Spiller said COVID-19 has been the “epitome of a wicked problem” — something that no single interdisciplinary perspective can solve — but faculty, staff and students truly embodied UNL’s motto of grit and glory every day.
“The pandemic will change a generation of our lives,” Spiller said. “But I also think that even as we mourn the people we lost and the time, in a way, that we lost, I’m hopeful that everything we brought to the pandemic has been crystallized in ways that we will bring out of the pandemic even stronger.”
CoJMC Dean Shari Veil
Veil assumed her role as dean on July 1, but she began developing relationships with her CoJMC community months before she took over.
In February, she traveled from Kentucky and met with college leaders to detail the transition. Her husband joined her so the two could preview houses in Lincoln, before going house hunting in April.
But as the pandemic took root, then-interim Dean Amy Struthers invited Veil to planning meetings, which helped Veil establish rapport and a focus of what needed to be done.
“I think in many ways I came in, oddly, at a great time because I could see the college at its best,” Veil said.
Students are why the college exists, Veil said, and though the leadership team was changing — her entrance coincided with the retirement of an associate dean — the college rallied together.
“I think folks have been very supportive, very patient with each other, more so than maybe they would have been because they recognize we’re all going through challenging times right now,” Veil said. “And the key has been how are we supporting our students.”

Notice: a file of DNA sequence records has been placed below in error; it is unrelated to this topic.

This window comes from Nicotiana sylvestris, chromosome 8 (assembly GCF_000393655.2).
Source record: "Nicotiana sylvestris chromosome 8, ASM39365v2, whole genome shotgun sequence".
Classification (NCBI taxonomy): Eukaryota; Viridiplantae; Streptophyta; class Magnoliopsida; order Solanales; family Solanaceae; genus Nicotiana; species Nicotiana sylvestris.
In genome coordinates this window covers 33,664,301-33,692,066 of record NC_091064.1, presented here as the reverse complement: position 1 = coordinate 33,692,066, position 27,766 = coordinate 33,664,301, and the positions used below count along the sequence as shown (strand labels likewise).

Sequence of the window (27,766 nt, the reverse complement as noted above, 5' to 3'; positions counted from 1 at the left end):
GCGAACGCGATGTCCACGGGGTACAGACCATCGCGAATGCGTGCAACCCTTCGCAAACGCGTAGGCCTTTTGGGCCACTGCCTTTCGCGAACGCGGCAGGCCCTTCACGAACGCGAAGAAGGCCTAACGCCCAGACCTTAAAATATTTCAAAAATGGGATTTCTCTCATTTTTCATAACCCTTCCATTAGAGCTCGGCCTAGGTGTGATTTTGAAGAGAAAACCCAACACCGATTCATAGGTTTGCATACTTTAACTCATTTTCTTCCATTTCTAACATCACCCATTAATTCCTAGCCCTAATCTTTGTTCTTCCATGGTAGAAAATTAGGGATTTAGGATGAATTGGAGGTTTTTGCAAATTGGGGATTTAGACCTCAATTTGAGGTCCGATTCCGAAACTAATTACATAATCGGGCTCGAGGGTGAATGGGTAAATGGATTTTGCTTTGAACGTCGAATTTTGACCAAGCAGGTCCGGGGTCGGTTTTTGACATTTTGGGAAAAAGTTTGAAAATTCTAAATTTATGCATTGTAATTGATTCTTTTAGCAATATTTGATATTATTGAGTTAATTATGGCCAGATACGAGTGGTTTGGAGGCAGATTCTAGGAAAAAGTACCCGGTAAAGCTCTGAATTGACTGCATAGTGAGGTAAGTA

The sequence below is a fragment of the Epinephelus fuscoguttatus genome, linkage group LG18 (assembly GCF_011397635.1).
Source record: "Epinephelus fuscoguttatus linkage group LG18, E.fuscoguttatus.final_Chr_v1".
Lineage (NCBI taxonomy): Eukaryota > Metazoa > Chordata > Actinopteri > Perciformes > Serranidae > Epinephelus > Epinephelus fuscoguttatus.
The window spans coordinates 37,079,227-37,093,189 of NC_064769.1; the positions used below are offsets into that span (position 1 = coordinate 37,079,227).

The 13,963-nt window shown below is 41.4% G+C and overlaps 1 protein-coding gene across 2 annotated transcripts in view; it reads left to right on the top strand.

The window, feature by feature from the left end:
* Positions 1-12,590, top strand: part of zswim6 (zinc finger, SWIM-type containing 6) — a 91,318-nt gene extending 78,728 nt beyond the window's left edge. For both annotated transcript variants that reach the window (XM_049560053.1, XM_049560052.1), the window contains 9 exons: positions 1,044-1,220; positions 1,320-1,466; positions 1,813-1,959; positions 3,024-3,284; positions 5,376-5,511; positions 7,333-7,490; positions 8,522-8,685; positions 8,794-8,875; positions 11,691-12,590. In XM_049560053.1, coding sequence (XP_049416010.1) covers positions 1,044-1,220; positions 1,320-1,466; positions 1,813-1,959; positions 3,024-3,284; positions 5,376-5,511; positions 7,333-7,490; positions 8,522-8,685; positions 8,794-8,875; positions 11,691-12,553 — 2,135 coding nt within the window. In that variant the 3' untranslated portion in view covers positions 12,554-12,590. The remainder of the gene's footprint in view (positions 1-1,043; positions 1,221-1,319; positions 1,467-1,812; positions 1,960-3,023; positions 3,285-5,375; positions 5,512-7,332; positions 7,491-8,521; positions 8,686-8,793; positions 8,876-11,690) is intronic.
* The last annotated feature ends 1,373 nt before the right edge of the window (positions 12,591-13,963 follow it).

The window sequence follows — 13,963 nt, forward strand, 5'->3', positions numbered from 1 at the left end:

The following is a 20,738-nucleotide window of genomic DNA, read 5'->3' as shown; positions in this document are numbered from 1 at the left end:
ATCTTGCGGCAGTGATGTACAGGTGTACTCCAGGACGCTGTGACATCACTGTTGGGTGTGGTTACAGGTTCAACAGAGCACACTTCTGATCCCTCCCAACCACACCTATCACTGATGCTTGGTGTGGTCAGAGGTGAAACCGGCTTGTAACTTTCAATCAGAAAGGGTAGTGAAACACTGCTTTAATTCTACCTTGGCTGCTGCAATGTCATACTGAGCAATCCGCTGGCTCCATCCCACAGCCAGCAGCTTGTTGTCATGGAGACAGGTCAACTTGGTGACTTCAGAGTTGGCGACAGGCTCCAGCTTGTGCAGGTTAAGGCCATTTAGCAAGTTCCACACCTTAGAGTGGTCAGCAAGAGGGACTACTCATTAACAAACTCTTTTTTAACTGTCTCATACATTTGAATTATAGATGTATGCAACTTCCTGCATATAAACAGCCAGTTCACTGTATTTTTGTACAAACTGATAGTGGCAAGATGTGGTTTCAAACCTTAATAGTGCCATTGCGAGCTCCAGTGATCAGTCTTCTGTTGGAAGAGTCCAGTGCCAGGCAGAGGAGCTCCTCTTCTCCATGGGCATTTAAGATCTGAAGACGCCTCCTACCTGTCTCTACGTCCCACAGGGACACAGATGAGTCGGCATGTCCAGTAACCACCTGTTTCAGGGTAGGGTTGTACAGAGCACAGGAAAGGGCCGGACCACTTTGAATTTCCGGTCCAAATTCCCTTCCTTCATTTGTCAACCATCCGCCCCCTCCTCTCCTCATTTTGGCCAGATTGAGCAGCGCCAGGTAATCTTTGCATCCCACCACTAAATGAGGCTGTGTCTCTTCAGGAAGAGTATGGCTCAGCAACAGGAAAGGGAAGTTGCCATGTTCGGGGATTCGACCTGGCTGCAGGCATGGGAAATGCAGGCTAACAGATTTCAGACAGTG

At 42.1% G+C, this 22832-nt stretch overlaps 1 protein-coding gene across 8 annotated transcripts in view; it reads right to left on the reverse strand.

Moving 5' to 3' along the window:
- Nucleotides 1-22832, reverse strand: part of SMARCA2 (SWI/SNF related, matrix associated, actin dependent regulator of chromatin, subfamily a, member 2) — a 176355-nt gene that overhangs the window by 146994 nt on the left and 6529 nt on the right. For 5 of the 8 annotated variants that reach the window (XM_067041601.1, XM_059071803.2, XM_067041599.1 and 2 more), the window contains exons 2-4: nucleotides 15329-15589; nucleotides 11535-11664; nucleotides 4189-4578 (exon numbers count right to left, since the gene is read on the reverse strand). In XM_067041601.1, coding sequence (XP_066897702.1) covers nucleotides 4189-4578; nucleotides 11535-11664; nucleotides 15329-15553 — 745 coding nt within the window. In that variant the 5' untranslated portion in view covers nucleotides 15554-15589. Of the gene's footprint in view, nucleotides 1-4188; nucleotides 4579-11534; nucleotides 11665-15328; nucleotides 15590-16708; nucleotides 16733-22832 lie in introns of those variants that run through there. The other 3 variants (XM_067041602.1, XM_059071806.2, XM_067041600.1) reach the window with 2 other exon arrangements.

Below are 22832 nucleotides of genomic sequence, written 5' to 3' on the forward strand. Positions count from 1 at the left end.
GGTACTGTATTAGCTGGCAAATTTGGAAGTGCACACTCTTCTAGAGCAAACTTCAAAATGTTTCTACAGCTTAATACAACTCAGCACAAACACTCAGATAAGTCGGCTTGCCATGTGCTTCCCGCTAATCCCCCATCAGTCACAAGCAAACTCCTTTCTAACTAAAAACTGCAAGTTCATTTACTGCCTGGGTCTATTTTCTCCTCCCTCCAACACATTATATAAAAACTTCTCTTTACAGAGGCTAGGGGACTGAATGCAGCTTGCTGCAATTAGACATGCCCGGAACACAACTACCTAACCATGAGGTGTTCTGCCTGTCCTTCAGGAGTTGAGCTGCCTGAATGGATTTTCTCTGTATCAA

She leaned into the college’s hands-on learning, including Nebraska News Service and Jacht Ad Agency, which drew her to UNL in the first place. But she has had a more hands-off approach to her leadership, wanting to build up faculty and staff in her college so they can be successful no matter who is the dean.
She actively worked and continues to work to build up faculty and staff, wanting them to be the most desired experts across the nation.
“I don’t want any of them to leave, but I want everyone else to want them,” Veil said.
The media industry is going through a reckoning, she said, as not everyone’s story is fairly represented and the line between what is news and opinion is blurred each day. This is also coming in a time of a technological explosion.
Therefore, the college must prepare students not just for their first job, but for their second and third jobs after graduation.
Veil’s research area has been crisis communication, so she has gone to communities that have been decimated in the past. Therefore, she knows UNL and her college can weather the storm.
“The pandemic, yes, it’s a challenge, but it’s something we can get through,” she said.
While COVID-19 continues to impact the world, Veil said sitting around and waiting for it to be over is not an option. So, every day the CoJMC community focuses on the future rather than on just getting by.
“My impression is that the faculty and staff here really leaned into that piece of it rather than just waiting,” Veil said. “We’re all trying to survive in this, but you got to look forward to the future, you can’t just be getting by, and I think that’s brought some energy here as well.”